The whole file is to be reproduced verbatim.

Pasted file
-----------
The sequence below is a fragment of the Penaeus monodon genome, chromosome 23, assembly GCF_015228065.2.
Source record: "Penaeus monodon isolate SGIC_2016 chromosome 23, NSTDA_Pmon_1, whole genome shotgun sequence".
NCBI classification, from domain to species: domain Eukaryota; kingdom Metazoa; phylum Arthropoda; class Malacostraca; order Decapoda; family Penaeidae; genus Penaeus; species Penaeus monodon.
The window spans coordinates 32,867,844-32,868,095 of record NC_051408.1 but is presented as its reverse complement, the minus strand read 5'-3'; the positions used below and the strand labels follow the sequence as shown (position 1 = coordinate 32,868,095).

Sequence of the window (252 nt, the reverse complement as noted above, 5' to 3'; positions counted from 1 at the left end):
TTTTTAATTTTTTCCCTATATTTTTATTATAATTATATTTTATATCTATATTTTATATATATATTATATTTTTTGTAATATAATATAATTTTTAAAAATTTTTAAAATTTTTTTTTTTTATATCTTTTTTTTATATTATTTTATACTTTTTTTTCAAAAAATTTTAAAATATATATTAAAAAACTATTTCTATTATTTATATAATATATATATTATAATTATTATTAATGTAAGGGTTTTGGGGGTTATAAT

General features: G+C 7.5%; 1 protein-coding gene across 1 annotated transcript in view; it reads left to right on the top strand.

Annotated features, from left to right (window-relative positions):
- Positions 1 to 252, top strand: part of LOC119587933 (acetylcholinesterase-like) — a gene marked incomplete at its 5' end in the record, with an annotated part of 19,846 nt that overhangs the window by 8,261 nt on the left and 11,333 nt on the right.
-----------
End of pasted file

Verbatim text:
The sequence below is a fragment of the Penaeus monodon genome, chromosome 23, assembly GCF_015228065.2.
Source record: "Penaeus monodon isolate SGIC_2016 chromosome 23, NSTDA_Pmon_1, whole genome shotgun sequence".
NCBI classification, from domain to species: domain Eukaryota; kingdom Metazoa; phylum Arthropoda; class Malacostraca; order Decapoda; family Penaeidae; genus Penaeus; species Penaeus monodon.
The window spans coordinates 32,867,844-32,868,095 of record NC_051408.1 but is presented as its reverse complement, the minus strand read 5'-3'; the positions used below and the strand labels follow the sequence as shown (position 1 = coordinate 32,868,095).

Sequence of the window (252 nt, the reverse complement as noted above, 5' to 3'; positions counted from 1 at the left end):
TTTTTAATTTTTTCCCTATATTTTTATTATAATTATATTTTATATCTATATTTTATATATATATTATATTTTTTGTAATATAATATAATTTTTAAAAATTTTTAAAATTTTTTTTTTTTATATCTTTTTTTTATATTATTTTATACTTTTTTTTCAAAAAATTTTAAAATATATATTAAAAAACTATTTCTATTATTTATATAATATATATATTATAATTATTATTAATGTAAGGGTTTTGGGGGTTATAAT

General features: G+C 7.5%; 1 protein-coding gene across 1 annotated transcript in view; it reads left to right on the top strand.

Annotated features, from left to right (window-relative positions):
- Positions 1 to 252, top strand: part of LOC119587933 (acetylcholinesterase-like) — a gene marked incomplete at its 5' end in the record, with an annotated part of 19,846 nt that overhangs the window by 8,261 nt on the left and 11,333 nt on the right.